Learn HTML

"Are you looking to learn HTML from scratch? Look no further! Our HTML course is designed for both beginners and advanced learners who want to master the fundamental concepts of HTML. Our comprehensive course covers everything from the basic concepts of HTML, including tags, attributes, and elements, to the more advanced concepts such as multimedia, responsive design, and accessibility."

HTML History

HTML stands for HyperText Markup Language and it is the standard language for creating web pages and web applications. HTML was invented by Tim Berners-Lee in 1989, when he was working at CERN, the European Organization for Nuclear Research. 

Berners-Lee's goal was to create a simple markup language that could link different documents together, forming a web of interconnected information. In other words, He wanted to create a system that would allow researchers to share and link documents across different computers and networks.


HTML Concept

HTML is based on the concept of hypertext, which is a way of presenting information that allows users to navigate through different topics by clicking on links. HTML uses tags, which are special keywords enclosed in angle brackets (< and >), to define the structure and content of a web page. For example, the <p> tag indicates a paragraph, the <h1> tag indicates a heading level 1, and the <a> tag indicates a hyperlink.


HTML Versions

The first version of HTML was very simple and had only 18 tags. It was called HTML 1.0 and it was published as an Internet Engineering Task Force (IETF) document in 1993. Since then, HTML has evolved through several versions, each adding new features and capabilities. Some of the major versions of HTML are:

  • HTML 2.0: This version was published as an IETF standard in 1995 and it introduced new tags for tables, forms, images, and other elements.
  • HTML 3.2: This version was published as a World Wide Web Consortium (W3C) recommendation in 1997 and it added support for style sheets, scripts, applets, and multimedia elements.
  • HTML 4.0: This version was published as a W3C recommendation in 1997 and it introduced new tags for frames, style sheets, scripts, and document structure. It also added support for internationalization, accessibility, and semantic markup.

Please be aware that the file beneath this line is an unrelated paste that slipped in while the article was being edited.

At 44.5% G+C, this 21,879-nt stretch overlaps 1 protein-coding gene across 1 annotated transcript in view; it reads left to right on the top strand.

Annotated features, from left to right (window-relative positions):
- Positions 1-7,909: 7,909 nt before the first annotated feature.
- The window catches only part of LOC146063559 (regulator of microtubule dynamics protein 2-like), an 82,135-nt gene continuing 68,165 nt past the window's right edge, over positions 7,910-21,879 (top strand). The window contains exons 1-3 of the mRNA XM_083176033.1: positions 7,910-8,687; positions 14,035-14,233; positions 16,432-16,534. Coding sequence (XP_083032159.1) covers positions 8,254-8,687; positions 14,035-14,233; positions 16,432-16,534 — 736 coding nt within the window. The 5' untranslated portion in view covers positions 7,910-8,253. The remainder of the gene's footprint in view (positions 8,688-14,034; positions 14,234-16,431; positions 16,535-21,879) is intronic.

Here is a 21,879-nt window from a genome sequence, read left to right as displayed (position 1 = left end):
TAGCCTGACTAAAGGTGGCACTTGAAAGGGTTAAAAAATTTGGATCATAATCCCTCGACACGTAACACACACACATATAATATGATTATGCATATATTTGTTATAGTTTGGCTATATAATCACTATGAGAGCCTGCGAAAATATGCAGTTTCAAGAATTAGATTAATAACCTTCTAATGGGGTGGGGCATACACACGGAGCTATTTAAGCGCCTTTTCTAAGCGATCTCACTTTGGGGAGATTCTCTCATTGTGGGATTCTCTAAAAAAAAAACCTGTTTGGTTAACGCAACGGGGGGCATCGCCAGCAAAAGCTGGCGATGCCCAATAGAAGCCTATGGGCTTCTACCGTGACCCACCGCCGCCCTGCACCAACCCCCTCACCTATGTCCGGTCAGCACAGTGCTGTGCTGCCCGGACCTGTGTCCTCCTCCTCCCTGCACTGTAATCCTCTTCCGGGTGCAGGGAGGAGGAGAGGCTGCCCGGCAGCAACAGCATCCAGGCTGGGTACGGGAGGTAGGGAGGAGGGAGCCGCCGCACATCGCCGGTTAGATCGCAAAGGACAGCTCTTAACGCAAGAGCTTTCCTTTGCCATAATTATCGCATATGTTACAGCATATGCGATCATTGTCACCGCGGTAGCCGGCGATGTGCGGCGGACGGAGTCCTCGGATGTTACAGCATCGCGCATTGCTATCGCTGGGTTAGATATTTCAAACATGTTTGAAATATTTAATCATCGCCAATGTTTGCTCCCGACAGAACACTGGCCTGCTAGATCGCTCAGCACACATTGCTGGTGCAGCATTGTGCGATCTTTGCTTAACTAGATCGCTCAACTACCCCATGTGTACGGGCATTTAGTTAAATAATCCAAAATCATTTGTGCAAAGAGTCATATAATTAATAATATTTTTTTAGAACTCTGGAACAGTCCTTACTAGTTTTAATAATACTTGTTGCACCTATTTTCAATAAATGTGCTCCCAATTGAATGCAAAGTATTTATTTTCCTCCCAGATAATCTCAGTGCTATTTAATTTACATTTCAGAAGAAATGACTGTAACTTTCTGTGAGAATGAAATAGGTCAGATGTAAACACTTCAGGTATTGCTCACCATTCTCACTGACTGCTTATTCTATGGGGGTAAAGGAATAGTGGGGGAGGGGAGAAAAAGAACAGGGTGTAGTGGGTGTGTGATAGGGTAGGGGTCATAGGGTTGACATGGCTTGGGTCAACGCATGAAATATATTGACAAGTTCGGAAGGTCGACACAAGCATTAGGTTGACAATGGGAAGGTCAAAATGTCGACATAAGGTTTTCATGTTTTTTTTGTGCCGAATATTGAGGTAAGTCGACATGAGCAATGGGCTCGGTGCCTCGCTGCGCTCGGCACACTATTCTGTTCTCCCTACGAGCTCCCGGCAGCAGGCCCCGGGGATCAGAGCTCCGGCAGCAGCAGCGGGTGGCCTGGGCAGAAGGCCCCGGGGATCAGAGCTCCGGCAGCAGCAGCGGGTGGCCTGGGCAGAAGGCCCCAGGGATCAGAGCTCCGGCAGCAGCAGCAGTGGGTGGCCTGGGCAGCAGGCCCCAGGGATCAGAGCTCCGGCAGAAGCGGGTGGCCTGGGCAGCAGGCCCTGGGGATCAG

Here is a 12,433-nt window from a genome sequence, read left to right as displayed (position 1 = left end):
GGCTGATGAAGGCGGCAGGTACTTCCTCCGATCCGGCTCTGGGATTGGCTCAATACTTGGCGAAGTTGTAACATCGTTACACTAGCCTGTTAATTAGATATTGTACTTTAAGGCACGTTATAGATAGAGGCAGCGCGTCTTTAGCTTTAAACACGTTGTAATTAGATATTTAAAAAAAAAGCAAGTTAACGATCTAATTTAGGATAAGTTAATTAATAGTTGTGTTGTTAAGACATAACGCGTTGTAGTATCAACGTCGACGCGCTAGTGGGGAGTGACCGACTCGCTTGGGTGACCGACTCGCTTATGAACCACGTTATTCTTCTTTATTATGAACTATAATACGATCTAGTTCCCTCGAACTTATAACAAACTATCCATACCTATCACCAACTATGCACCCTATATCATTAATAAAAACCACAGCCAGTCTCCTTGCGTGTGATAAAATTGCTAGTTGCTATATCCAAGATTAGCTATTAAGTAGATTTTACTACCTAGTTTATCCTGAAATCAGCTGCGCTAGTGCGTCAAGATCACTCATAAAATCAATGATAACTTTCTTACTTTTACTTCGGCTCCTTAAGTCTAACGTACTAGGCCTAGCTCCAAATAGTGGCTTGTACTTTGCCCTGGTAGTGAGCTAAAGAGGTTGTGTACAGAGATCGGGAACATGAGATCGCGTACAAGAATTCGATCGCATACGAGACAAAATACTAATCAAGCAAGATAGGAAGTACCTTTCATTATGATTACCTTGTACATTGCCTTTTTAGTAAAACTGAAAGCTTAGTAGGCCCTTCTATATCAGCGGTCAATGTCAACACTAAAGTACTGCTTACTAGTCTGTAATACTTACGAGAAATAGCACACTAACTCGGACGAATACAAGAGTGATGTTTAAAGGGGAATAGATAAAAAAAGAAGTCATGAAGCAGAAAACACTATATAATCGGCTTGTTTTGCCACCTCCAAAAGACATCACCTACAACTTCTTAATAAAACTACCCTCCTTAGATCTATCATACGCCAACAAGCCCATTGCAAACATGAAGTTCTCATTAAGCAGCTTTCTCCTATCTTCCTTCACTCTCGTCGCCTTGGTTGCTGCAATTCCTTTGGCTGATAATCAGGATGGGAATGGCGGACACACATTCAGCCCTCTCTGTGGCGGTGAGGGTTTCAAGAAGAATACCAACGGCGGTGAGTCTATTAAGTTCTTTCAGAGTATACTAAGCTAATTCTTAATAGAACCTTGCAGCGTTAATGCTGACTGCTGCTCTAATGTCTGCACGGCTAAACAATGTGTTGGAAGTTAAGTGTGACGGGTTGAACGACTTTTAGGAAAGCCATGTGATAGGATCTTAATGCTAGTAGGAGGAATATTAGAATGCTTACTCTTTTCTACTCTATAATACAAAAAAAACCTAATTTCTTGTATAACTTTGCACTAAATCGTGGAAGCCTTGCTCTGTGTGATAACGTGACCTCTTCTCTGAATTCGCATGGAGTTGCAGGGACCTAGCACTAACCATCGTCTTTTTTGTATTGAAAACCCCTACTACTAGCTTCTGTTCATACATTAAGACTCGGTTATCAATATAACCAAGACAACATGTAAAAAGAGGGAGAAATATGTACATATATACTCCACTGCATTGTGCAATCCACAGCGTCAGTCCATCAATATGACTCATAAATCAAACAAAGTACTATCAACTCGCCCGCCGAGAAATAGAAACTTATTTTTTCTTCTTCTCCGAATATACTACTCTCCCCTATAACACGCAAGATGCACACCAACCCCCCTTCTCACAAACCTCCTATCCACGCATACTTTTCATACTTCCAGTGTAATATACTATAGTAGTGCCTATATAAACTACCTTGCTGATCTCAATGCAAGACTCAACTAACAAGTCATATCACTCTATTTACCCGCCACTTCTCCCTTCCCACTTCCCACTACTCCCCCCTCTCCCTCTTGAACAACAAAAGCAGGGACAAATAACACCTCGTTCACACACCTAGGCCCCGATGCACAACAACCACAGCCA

• HTML 4.01: This version was published as a W3C recommendation in 1999 and it fixed some errors and inconsistencies in HTML 4.0.
  • XHTML 1.0: This version was published as a W3C recommendation in 2000 and it reformulated HTML 4.01 as an application of XML (Extensible Markup Language). XML is a more strict and powerful language than HTML and it allows users to define their own tags and attributes. XHTML 1.0 required web pages to follow the rules of XML syntax, such as closing all tags and using lowercase letters for tag names.
  • HTML5: This version is the current standard for HTML and it was published as a W3C recommendation in 2014. It introduced new tags for semantic elements, such as <header>, <footer>, <article>, <section>, <nav>, etc., as well as new tags for multimedia elements, such as <video>, <audio>, <canvas>, etc. It also added support for offline storage, geolocation, drag-and-drop, web sockets, web workers, and other features that enable rich web applications.


HTML Future

HTML is still evolving and new features are being added or modified by various groups and organizations. The W3C maintains the official specification of HTML5 and its updates, while the Web Hypertext Application Technology Working Group (WHATWG) develops a living standard of HTML that reflects the current state of web browsers and technologies. HTML is also influenced by other languages and standards, such as CSS (Cascading Style Sheets), JavaScript, SVG (Scalable Vector Graphics), MathML (Mathematical Markup Language), etc.

HTML is the foundation of the web and it has changed the way we communicate, learn, work, and play. By learning HTML, you can create your own web pages and web applications that can reach millions of users around the world.


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